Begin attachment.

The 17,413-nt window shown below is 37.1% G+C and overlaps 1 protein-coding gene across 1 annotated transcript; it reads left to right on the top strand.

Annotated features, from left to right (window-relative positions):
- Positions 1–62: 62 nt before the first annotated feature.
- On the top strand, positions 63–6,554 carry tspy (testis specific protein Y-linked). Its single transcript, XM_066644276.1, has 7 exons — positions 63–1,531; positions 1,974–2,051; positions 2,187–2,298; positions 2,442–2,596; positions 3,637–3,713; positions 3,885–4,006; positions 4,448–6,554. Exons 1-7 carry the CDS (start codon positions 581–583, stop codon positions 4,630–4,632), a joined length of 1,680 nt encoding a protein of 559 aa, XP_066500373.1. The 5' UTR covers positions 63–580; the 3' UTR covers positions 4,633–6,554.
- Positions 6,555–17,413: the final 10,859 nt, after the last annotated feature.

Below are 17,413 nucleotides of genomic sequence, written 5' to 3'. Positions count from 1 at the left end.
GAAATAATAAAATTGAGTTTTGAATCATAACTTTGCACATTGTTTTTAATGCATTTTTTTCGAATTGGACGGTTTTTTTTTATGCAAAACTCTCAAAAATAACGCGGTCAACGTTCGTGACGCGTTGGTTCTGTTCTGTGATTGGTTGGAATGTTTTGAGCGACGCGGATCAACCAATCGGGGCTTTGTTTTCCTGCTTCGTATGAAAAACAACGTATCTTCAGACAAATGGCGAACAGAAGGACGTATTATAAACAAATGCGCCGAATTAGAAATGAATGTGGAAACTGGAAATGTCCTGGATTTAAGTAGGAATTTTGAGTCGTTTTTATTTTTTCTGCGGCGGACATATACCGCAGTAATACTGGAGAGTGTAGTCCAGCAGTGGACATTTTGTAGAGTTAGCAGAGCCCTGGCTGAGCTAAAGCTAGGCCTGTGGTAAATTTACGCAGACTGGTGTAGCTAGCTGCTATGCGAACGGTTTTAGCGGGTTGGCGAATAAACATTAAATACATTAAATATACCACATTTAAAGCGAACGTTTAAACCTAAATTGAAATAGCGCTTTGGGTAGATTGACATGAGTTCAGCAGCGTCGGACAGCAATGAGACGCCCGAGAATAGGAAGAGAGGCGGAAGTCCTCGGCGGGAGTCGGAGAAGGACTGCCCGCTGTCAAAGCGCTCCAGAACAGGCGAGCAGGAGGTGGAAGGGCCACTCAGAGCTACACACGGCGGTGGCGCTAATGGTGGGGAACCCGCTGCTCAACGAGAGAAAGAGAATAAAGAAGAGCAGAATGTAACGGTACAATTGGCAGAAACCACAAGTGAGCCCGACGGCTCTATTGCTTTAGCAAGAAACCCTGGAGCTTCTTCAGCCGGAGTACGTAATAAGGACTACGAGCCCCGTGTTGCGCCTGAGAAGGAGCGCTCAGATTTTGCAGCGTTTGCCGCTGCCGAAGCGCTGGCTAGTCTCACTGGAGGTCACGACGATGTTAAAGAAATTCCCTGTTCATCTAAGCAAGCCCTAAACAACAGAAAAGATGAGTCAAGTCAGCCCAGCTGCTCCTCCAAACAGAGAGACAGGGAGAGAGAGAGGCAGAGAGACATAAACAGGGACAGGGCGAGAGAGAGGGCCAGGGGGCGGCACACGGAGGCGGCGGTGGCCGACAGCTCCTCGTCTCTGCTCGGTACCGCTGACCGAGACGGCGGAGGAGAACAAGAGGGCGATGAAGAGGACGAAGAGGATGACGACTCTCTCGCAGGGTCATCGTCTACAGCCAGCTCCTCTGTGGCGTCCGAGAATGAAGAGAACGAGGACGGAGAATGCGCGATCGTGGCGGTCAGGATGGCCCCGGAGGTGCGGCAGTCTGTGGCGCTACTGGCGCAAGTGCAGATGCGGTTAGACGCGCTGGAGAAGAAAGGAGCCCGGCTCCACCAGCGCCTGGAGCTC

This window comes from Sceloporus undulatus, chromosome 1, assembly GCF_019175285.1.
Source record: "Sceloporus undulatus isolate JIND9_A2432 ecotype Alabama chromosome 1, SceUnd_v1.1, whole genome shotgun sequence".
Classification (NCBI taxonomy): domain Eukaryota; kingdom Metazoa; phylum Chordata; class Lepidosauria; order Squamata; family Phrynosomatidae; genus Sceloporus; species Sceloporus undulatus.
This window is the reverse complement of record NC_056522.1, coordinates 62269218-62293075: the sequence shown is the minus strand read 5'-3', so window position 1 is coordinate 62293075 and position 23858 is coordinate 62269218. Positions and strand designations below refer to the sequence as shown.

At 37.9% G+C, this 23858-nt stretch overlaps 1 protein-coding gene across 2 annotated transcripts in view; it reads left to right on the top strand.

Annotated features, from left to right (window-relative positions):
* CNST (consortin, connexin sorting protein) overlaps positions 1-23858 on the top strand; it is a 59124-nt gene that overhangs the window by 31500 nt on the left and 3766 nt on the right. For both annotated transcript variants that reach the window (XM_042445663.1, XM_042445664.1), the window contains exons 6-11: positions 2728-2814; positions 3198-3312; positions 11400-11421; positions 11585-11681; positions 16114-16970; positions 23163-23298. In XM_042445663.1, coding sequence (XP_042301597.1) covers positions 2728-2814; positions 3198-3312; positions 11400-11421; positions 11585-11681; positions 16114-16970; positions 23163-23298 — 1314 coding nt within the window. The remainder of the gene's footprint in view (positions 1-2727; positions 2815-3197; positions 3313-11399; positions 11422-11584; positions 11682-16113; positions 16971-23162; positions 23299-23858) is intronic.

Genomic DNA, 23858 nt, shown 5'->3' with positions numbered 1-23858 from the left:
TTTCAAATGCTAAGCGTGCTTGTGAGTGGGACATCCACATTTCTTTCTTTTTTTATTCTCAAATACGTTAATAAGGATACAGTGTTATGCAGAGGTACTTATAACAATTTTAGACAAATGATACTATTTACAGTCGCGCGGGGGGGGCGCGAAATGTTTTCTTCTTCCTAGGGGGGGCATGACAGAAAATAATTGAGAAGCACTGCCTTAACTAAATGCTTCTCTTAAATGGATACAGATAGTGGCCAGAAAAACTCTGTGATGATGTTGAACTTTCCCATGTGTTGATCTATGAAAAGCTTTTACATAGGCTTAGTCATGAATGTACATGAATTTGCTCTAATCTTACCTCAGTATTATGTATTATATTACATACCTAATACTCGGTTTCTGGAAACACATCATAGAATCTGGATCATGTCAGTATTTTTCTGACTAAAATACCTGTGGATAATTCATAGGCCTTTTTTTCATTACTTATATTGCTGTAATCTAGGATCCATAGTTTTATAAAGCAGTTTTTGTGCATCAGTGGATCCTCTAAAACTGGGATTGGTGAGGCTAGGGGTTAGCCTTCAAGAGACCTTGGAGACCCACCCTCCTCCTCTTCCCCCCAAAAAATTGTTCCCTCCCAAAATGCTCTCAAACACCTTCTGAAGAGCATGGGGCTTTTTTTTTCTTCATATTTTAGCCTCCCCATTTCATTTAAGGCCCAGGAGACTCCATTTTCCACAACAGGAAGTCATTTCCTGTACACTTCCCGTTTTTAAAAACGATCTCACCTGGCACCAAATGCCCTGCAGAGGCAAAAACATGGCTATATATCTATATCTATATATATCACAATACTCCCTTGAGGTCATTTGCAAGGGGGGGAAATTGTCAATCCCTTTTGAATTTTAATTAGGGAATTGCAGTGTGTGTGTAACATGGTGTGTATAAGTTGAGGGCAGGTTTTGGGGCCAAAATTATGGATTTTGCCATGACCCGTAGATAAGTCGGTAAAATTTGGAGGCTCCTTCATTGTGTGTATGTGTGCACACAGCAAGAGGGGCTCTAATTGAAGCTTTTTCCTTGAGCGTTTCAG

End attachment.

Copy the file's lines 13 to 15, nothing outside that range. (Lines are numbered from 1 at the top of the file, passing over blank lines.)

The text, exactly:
Annotated features, from left to right (window-relative positions):
* CNST (consortin, connexin sorting protein) overlaps positions 1-23858 on the top strand; it is a 59124-nt gene that overhangs the window by 31500 nt on the left and 3766 nt on the right. For both annotated transcript variants that reach the window (XM_042445663.1, XM_042445664.1), the window contains exons 6-11: positions 2728-2814; positions 3198-3312; positions 11400-11421; positions 11585-11681; positions 16114-16970; positions 23163-23298. In XM_042445663.1, coding sequence (XP_042301597.1) covers positions 2728-2814; positions 3198-3312; positions 11400-11421; positions 11585-11681; positions 16114-16970; positions 23163-23298 — 1314 coding nt within the window. The remainder of the gene's footprint in view (positions 1-2727; positions 2815-3197; positions 3313-11399; positions 11422-11584; positions 11682-16113; positions 16971-23162; positions 23299-23858) is intronic.

Genomic DNA, 23858 nt, shown 5'->3' with positions numbered 1-23858 from the left: